What's more, on a batsmen’s paradise after the tourists had won the toss, Warne somehow managed to record the 37th and final five-wicket haul of his Test career with figures of five for 39.
In the second Test of the thrilling 1992/93 series against West Indies at the MCG, Warne gave notice of things to come by bowling Allan Border’s side to a stunning upset win with his first Test five for, after what had been a tough first year on the international stage for the blond-haired leggie.
Chasing down a target of 359, the tourists—who had not lost a Test series since 1979-80—appeared set to go 1-0 up in the series, well placed as they were on 143 for one.
The inexperienced Warne was brought on to bowl on his home ground as a last throw of the dice by Border, and he immediately dismissed West Indies skipper Richie Richardson to spark a dramatic collapse that ultimately saw Australia win by 139 runs.
As for Warne, he recorded sensational figures of seven for 52 on his way to claiming his first man-of-the-match award in the Test arena.
After an undefeated summer back home, England felt they could finally getting their hands back on the urn for the first time since 1986/87.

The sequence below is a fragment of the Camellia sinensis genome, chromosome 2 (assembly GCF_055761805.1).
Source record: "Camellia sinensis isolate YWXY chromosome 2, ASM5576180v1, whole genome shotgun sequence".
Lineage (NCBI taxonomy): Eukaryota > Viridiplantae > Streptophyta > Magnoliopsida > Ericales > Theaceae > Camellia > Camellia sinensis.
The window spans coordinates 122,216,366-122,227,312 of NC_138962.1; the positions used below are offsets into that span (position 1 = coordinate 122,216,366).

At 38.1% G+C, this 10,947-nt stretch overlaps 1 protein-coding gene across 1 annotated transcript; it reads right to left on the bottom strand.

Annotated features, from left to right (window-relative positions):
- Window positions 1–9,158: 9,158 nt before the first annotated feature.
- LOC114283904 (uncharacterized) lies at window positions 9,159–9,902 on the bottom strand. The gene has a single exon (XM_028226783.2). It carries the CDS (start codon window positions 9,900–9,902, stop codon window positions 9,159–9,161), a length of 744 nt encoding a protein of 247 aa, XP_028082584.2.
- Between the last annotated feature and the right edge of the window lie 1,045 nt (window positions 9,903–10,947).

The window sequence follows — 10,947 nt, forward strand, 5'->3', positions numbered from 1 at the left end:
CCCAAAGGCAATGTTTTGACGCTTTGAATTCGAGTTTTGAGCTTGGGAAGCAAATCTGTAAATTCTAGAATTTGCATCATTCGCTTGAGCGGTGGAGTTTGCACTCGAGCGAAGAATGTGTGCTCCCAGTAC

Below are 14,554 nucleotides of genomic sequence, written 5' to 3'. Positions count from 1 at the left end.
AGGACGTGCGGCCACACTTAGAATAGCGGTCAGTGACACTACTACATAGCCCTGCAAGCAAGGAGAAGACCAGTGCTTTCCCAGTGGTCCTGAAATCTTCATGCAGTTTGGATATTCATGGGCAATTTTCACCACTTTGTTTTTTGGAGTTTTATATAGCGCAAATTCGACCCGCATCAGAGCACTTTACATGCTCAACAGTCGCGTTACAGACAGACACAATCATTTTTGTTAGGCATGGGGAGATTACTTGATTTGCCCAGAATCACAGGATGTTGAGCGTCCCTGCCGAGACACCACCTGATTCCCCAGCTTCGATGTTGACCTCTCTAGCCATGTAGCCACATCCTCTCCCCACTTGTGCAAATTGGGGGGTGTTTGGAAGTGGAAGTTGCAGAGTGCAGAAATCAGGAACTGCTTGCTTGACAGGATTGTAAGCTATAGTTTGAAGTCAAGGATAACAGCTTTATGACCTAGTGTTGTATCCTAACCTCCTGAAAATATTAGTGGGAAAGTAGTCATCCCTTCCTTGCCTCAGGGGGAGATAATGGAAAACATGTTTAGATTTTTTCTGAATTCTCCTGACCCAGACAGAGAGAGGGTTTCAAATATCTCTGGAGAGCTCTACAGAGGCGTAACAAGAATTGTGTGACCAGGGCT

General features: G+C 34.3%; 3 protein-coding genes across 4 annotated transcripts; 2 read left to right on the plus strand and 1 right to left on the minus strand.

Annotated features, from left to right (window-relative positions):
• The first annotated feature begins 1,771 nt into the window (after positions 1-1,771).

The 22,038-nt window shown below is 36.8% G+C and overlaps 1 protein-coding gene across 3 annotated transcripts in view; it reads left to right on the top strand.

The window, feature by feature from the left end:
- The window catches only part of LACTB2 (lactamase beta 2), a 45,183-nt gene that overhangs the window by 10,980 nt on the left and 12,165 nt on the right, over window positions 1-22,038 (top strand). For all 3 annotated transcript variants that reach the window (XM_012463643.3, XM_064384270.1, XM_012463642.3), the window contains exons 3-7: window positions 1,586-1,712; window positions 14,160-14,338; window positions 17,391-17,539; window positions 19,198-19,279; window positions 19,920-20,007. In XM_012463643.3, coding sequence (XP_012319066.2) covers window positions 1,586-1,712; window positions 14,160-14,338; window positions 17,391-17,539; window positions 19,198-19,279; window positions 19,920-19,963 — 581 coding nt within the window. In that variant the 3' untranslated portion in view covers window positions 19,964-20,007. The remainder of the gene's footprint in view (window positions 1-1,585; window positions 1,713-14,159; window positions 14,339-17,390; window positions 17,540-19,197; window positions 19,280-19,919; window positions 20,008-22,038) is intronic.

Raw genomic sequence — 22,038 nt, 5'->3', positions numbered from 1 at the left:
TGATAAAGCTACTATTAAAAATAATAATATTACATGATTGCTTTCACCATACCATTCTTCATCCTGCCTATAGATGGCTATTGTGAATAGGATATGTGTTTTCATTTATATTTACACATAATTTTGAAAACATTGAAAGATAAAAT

That bravado lasted precisely all of five days—the time it took the world’s best bowler to produce his finest-ever spell on the way to stunning match figures of 11-110.
It was his second-innings display that will longest in the memory. Warne mesmerised the tourists by registering eight for 71, his best single-innings bowling analysis in Test cricket, including an eye-catching flipper that bowled Alec Stewart all ends up.
Warne’s displays for Australia at the 1999 World Cup in England were simply breathtaking, and none more so than when his country really needed him in the semi-final against old foes South Africa at Edgbaston.
Steve Waugh’s side appeared to be on the verge of sliding out of the tournament after being bowled out for only 213 inside their allocated 50 overs, with the Proteas racing to 48 without loss from just 12 overs.
Enter stage left Warne, who then ripped the heart out South Africa’s batting lineup with a bewitching spell of four for 29 for his 10 overs.
It left Hansie Cronje’s men in such a state of confusion, that they then somehow failed to score the one run needed for victory from the final over to hand the Aussies a place in the final, with Warne inevitably given the man-of-the-match award.
In the final against bitter enemies Pakistan at Lord’s, Warne unsurprisingly took centre stage once again with another man-of-the-match performance.